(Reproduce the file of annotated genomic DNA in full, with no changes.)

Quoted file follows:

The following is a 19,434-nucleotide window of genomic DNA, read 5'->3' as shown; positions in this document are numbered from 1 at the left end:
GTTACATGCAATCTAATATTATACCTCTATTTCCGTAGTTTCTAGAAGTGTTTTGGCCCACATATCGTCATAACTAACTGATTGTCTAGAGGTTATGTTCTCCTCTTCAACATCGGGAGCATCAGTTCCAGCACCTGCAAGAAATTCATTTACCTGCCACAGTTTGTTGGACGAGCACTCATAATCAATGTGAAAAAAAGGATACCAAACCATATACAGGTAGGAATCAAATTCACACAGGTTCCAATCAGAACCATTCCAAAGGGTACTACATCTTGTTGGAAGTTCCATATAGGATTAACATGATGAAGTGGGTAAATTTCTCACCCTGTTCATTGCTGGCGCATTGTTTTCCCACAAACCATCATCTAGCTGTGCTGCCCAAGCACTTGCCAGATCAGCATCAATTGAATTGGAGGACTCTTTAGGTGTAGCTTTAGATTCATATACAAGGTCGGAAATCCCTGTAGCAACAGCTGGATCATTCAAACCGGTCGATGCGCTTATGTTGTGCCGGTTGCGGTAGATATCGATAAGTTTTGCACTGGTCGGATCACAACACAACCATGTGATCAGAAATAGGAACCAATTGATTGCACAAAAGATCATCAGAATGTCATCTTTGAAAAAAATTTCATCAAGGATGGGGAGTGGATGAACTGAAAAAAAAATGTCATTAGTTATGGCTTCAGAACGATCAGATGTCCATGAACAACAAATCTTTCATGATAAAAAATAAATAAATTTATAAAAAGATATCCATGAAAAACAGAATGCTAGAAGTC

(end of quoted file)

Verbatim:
The following is a 19,434-nucleotide window of genomic DNA, read 5'->3' as shown; positions in this document are numbered from 1 at the left end:
GTTACATGCAATCTAATATTATACCTCTATTTCCGTAGTTTCTAGAAGTGTTTTGGCCCACATATCGTCATAACTAACTGATTGTCTAGAGGTTATGTTCTCCTCTTCAACATCGGGAGCATCAGTTCCAGCACCTGCAAGAAATTCATTTACCTGCCACAGTTTGTTGGACGAGCACTCATAATCAATGTGAAAAAAAGGATACCAAACCATATACAGGTAGGAATCAAATTCACACAGGTTCCAATCAGAACCATTCCAAAGGGTACTACATCTTGTTGGAAGTTCCATATAGGATTAACATGATGAAGTGGGTAAATTTCTCACCCTGTTCATTGCTGGCGCATTGTTTTCCCACAAACCATCATCTAGCTGTGCTGCCCAAGCACTTGCCAGATCAGCATCAATTGAATTGGAGGACTCTTTAGGTGTAGCTTTAGATTCATATACAAGGTCGGAAATCCCTGTAGCAACAGCTGGATCATTCAAACCGGTCGATGCGCTTATGTTGTGCCGGTTGCGGTAGATATCGATAAGTTTTGCACTGGTCGGATCACAACACAACCATGTGATCAGAAATAGGAACCAATTGATTGCACAAAAGATCATCAGAATGTCATCTTTGAAAAAAATTTCATCAAGGATGGGGAGTGGATGAACTGAAAAAAAAATGTCATTAGTTATGGCTTCAGAACGATCAGATGTCCATGAACAACAAATCTTTCATGATAAAAAATAAATAAATTTATAAAAAGATATCCATGAAAAACAGAATGCTAGAAGTC